“I don’t really use them to drum up business. Truth is I hardly ever perform these days. I’m into sales now. But I like the idea of the business card. Makes me feel like somebody important.” The round-faced man leaned in slightly and tapped a fingertip on the card. “Every man needs an identity.”
Delroy continued to just stare at the card.
“So tell me, my boy, what do you do? Don’t suppose you’ve got a card, do ya?”
“Uh, no. Not on me. I’m a… I’m a software engineer.” Delroy spoke softly, his words drifting from his mouth like leaves on a stream; delicate, safe, but under command of something else.
“Is that so? Good work. Bet you make a nice living.”
“Yes. I do quite well.” Delroy’s attention never wavered from the card.
“I bet you do. Have a nice family, do ya? Wife, kids?”
“Two boys and a girl.”
“Well, well, that *is* nice. Kind of a shame though.” The stranger smiled outward. “You’d think that would be enough, wouldn’t ya? That kind of thing. The family and all. That should be enough to make a man complete. But we know different, don’t we?”
Delroy turned silently towards his companion, a quizzical look on his face. The bowler hat man’s smile grew broader.
“Oh, don’t torture yourself, my boy, I’m not that kind of magician. It’s just that I could tell from the moment I saw you. I’ve been there myself. You don’t forget that look.”
There was a silence that followed, as Delroy turned his attention back to the business card while the bowler hat man turned his to the window. Time pressed on, in no hurry at all. Eventually the magician spoke again.
“There is no answer, you know.”
Delroy looked up.
“You won’t find it. It’s not out there. Life wasn’t designed that way, my boy. Happiness is not now, nor will it ever be, a discovery. Take that child there…” He pointed across the airport terminal to a young woman with a baby straddled over her left leg. She was engaged in a conversation with an older gentlemen seated next to her, leaving the child to stare off into space. It’s wide eyes floated aimlessly around the room while it’s mouth worked over a plastic pacifier. “That child is happy, but it’s not even fully aware why. It didn’t come upon that pacifier as a revelation. And it’s not counting on that pacifier to sustain it. It is what it is. One small moment of happiness.”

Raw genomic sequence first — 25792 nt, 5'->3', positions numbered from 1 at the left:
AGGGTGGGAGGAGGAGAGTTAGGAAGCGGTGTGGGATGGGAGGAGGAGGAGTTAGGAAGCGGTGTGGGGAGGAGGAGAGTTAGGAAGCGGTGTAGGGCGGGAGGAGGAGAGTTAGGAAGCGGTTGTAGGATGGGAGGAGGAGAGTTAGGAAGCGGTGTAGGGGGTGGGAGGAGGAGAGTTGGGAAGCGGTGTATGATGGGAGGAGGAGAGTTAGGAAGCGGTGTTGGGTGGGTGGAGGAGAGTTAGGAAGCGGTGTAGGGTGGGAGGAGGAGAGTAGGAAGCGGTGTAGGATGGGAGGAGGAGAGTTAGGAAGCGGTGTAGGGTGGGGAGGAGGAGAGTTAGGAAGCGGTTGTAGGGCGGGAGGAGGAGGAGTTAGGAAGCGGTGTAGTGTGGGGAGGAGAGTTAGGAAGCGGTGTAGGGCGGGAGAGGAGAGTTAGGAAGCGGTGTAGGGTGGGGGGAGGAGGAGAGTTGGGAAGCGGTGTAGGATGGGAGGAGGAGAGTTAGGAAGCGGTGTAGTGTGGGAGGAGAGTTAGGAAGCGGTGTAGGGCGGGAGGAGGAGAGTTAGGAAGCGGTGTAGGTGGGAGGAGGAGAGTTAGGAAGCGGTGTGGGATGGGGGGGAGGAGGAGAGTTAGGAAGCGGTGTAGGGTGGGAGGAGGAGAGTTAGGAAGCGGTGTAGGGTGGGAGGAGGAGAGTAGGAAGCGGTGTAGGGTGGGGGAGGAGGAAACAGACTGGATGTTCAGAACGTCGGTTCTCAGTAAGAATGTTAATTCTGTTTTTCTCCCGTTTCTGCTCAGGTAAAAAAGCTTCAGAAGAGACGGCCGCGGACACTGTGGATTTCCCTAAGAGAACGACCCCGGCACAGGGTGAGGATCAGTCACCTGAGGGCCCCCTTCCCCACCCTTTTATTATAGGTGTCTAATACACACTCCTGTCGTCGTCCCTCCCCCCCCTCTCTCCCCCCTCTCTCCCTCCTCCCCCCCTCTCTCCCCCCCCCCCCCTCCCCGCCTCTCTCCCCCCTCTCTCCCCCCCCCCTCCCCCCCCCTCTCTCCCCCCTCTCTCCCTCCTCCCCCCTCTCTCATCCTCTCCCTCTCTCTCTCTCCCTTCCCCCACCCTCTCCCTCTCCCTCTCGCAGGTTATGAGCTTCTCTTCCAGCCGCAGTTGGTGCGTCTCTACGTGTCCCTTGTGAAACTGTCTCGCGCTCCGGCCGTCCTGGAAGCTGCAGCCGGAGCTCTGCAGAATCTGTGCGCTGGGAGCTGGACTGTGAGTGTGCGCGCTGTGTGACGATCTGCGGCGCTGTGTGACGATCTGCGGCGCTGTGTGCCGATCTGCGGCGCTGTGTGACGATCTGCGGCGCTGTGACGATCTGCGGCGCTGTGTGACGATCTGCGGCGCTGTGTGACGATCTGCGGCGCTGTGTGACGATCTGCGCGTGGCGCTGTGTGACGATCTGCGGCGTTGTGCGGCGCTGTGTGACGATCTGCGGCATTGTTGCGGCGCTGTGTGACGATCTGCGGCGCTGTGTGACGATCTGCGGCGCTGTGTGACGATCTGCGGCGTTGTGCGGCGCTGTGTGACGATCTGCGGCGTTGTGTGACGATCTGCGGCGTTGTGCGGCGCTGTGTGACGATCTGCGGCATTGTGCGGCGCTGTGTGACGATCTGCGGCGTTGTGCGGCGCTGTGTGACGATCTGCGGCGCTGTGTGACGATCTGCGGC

“That child doesn’t have-”
“Your problems? Your responsibilities? Perhaps. But it also doesn’t have the opportunities you have. Sure, it can find happiness in something basic, like that pacifier, but when that runs out? Can it really look back on the memory of that pacifier as a suitable source for joy?”
Again Delroy was silent.
“It may not be my place to say, and please, do speak up if I’m over stepping my bounds here, my boy, but I look at you and I can see in your eyes that there is someone inside of you that has forgotten how to live. Day-to-day living, I mean. I don’t imagine it was always that way.”
The words were involuntary. Delroy spoke without control. “Once upon a time love meant something. Meant everything.” He paused, staring at the child sucking on it’s pacifier. “Now I’m not so sure.”
“Of course you’re not. You’ve grown accustomed to it and its lost it’s power, just like that pacifier will. But you see, love is not a pacifier. It is not meant to be functional. Love is…” With another effortless flick of the wrist the stranger produced a red rose. He held it out to Delroy. “…A flower. And a flower is still fragrant even if our nose is not right up to it.”
Delroy took the flower, twirling it between his thumb and forefinger. The aroma of the rose caught him off guard. It was sweet and warm, and it carried him away to a thought of his wife. Not of a picturesque remembrance such as their wedding day, but of a simple smile. A smile of warm recognition which he had always deeply appreciated but had come to take for granted.
“One doesn’t need to go to Africa to find the answers, my boy. One must merely stop to smell the flowers.” By now the mysterious man had risen to his feet and he stood before Delroy with his hand on the brim of his cap. “And with that I must bid you good day. Have a pleasant flight.” He tipped his cap.
A smile crept it’s way across Delroy McCullough’s face and he suddenly became acutely aware of the flow of blood through his veins. The sensation sent a tingle to his fingers and a spasm caused him to flinch, dropping the rose. In a flash the bowler hat man swept in and snatched the thorny flower before it hit the ground. He presented it to Delroy once again, who took it with a detached awe.
“Might I add…” The stranger’s smile grew wider, his cheeks threatening to burst. “I’m also great for children’s parties.” And with a graceful pirouette he was gone.
His name was Delroy McCullough and he was a man clutching at straws. Fortunately for him, all he could grab were the roses.